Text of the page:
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Halloween Apple Lore by Robert Kyle

Halloween Apple Lore by Robert Kyle

PostAuthor: Tylluan » Sat Oct 26, 2013 8:01 am

Apples have always been the fruit of Halloween, they are covered in toffee, they are used in the games such as bobbing for apples and they are traditionally cut in half and placed on the witches altar as a symbol of the pentacle, rejuvenation and rebirth. Druids believed that the seeds of the apple contained the powers of life and death and It’s said that if you peel an apple and it comes away in one single strip you should throw the peel onto the ground and the way it lands will make an initial of your true love. It is also said that an apple buried in the ground of an apple orchard on the night of Halloween / 31st October will attract unicorns, mystical beasts of the otherworld who can at times be seen in the morning mists of late autumn.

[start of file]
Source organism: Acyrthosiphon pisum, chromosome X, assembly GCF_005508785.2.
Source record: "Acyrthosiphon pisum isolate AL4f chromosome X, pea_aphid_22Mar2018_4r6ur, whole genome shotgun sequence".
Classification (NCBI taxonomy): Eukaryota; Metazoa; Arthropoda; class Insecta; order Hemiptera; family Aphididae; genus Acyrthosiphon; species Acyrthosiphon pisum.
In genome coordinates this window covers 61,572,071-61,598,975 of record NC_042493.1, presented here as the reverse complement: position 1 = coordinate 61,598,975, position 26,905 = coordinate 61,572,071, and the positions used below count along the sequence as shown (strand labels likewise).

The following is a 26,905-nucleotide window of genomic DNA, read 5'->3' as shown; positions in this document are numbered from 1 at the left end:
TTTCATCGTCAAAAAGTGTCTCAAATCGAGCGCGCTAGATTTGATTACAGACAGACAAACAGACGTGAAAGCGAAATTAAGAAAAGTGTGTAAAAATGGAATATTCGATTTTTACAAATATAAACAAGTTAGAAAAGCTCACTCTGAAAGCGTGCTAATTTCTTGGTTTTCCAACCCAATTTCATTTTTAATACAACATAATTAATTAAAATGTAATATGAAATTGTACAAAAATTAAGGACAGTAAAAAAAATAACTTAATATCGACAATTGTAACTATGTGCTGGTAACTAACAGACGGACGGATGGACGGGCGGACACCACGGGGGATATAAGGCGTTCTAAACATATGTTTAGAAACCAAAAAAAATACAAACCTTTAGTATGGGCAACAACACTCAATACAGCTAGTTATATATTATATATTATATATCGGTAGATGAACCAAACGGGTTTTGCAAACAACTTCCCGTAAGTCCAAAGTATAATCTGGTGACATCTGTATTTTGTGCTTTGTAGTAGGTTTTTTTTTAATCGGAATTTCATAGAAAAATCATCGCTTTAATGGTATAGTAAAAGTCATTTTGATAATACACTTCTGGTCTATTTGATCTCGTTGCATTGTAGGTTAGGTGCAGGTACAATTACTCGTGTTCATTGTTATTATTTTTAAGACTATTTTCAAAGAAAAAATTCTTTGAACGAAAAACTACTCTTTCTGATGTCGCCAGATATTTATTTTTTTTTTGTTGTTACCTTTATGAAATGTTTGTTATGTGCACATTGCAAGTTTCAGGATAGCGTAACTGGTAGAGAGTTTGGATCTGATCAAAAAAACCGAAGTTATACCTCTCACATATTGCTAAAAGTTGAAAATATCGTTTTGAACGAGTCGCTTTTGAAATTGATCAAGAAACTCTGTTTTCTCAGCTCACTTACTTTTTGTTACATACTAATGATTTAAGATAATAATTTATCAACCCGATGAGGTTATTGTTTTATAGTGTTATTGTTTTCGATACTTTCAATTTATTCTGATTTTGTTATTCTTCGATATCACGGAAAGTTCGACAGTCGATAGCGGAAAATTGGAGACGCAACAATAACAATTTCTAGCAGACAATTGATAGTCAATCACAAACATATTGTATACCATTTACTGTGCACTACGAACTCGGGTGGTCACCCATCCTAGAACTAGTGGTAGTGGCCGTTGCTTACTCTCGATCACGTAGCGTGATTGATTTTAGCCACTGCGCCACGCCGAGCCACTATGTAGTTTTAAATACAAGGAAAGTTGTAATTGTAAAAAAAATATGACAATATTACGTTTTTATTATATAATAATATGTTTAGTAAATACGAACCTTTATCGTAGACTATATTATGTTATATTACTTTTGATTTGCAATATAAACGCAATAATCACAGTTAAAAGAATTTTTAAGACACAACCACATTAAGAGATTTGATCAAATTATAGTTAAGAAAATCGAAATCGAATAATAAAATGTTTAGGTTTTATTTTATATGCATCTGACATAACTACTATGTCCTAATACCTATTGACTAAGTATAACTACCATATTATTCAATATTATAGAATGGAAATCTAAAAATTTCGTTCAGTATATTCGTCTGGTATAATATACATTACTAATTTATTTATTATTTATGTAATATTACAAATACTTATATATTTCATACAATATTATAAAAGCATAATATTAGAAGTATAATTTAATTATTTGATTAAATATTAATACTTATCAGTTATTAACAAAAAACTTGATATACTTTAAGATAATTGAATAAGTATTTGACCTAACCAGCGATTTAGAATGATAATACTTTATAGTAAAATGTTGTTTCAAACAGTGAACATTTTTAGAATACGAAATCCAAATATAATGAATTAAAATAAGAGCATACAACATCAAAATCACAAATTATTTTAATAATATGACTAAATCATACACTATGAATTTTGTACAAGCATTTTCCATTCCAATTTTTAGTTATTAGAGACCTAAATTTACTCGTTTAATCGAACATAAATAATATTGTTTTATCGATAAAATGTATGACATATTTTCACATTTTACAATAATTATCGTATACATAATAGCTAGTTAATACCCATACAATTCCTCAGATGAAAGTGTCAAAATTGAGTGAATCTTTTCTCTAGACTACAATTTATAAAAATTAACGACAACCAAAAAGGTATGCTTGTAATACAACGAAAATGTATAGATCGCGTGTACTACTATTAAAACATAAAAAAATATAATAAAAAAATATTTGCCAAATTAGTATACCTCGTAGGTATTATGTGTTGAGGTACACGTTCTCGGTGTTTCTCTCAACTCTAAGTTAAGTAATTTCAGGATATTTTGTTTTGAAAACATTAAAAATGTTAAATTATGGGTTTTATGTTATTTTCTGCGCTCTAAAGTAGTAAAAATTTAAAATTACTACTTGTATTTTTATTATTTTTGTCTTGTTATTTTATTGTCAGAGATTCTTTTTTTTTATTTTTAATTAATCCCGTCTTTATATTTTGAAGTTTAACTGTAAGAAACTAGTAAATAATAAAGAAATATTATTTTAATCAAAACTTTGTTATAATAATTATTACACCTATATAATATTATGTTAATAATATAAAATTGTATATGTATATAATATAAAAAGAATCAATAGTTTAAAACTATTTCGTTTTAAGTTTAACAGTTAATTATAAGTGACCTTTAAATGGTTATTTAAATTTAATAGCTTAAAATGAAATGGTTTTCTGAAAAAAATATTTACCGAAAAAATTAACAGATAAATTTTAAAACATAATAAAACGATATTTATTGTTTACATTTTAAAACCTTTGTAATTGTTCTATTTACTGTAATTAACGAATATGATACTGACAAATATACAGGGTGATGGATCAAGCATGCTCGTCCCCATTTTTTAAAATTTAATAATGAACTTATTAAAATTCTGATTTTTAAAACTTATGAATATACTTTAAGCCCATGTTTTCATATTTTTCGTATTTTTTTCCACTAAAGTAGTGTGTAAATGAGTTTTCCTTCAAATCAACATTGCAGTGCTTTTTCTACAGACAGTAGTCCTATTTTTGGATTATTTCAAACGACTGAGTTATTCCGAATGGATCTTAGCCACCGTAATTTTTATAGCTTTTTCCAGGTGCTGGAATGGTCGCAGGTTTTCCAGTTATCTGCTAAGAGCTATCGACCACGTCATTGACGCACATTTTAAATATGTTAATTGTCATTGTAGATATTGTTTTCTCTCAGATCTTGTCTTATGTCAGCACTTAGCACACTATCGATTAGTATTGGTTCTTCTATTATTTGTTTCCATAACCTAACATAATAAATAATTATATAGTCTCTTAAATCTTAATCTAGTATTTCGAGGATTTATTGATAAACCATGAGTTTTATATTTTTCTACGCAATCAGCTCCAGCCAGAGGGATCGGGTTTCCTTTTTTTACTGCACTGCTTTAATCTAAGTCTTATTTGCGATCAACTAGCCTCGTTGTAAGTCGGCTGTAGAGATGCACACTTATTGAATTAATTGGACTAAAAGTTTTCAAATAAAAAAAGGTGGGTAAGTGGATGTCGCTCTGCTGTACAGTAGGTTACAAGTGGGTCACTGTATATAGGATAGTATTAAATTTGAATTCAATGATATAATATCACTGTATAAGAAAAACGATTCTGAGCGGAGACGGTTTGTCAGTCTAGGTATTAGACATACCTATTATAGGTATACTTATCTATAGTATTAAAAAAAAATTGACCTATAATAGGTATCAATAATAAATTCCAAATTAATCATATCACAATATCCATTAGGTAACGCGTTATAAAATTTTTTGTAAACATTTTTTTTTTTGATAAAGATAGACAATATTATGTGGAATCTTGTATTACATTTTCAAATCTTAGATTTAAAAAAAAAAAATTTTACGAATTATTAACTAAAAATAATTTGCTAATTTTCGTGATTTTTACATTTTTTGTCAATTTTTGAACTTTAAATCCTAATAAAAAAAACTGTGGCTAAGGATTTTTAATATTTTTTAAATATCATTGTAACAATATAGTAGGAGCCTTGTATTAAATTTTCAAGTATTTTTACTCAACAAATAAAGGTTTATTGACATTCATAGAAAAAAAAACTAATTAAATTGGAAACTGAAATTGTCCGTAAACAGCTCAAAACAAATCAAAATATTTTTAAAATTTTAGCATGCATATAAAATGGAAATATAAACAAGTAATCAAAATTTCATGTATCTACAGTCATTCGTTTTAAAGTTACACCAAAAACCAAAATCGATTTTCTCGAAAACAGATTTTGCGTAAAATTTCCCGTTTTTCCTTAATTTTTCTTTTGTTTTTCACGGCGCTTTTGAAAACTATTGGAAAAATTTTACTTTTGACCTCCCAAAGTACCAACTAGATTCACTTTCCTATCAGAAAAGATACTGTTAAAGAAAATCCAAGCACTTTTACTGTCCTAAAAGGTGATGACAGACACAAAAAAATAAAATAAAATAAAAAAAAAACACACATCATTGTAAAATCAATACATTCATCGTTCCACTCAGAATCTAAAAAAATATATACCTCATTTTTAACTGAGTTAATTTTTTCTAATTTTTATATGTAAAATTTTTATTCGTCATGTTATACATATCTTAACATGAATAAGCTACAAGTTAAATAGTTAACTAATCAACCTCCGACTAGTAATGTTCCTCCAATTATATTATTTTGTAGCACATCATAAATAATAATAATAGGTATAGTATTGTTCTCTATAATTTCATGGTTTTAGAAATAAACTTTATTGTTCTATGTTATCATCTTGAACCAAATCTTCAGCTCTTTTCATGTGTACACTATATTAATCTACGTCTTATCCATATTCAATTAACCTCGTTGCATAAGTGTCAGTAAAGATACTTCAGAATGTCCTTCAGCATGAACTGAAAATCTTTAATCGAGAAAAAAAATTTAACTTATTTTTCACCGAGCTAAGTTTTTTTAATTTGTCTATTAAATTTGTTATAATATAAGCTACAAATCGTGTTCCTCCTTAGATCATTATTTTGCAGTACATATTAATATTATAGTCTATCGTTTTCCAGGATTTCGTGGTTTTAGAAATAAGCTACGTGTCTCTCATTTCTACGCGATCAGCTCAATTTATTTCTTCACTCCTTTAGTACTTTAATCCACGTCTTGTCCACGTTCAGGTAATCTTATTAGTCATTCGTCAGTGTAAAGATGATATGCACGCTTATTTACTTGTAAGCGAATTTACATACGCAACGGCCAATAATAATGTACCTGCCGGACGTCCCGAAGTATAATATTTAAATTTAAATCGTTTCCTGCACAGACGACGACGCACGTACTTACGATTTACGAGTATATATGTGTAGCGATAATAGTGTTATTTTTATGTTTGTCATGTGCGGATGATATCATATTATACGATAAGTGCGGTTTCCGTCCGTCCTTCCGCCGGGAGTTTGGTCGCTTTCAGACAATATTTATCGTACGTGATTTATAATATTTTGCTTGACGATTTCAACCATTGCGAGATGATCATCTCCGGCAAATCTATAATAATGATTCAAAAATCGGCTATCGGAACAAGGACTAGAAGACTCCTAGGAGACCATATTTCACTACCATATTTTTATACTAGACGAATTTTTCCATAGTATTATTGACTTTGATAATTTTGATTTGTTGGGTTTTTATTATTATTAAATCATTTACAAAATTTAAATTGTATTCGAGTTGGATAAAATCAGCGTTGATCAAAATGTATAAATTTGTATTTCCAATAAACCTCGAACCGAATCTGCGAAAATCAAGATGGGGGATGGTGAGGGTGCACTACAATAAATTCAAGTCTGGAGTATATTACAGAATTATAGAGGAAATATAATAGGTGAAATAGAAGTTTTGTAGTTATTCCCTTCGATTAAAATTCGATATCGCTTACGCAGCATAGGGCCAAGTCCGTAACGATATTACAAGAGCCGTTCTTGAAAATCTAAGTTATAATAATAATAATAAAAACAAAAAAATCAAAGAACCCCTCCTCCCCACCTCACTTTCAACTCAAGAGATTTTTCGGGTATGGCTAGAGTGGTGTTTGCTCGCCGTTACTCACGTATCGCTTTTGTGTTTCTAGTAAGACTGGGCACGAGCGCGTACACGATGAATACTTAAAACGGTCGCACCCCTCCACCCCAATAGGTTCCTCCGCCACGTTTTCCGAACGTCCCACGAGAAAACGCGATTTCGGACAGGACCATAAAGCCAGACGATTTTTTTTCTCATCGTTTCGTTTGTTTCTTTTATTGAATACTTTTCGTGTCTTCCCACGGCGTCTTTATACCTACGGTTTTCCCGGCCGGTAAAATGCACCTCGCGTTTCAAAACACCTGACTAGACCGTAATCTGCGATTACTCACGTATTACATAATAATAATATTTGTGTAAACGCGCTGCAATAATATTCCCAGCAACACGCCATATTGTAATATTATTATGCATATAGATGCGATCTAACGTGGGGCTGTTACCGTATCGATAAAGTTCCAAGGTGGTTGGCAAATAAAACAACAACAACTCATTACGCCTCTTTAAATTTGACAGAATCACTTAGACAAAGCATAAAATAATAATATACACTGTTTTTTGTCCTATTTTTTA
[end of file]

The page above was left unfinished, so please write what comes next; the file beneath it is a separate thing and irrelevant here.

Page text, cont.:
If you eat an apple on the night of Halloween it is said that you will not suffer any illness for the next twelve months and it will also bring good luck and fortune according to many folk tales and superstition. Something we can all do to honor the dead is bury an apple in our garden or in a pot on a terrace or windowsill on the full moon of October, this is thought to nourish the souls of the dead through the coming winter months.

The apple tree is also represented in the Ogham tree lore and it is associated with the month of October. This tree is thought to bring healing and immortality to all those who call upon its powers. It will always grant protection and in an old Welch custom it was important to put an apple branch into the coffin with the deceased to ensure the restoration of youth as the soul became free of the body. Apple wands will always bring healing, if you are to gather one ask the tree politely and always leave an offering and finally apples can be used in a traditional drink called Lambs Wool. It was a popular Halloween tradition during the 18th century in Ireland where the contents of the brew would first be offered back to the orchard to ensure a good years crop the following year and the rest drunk in celebration of the dead. The recipe is easy to follow and perfect for any autumn pagan celebration and rituals at this time of year.

May your summers and winters be short, springs be mild and autumn reaping plentiful.

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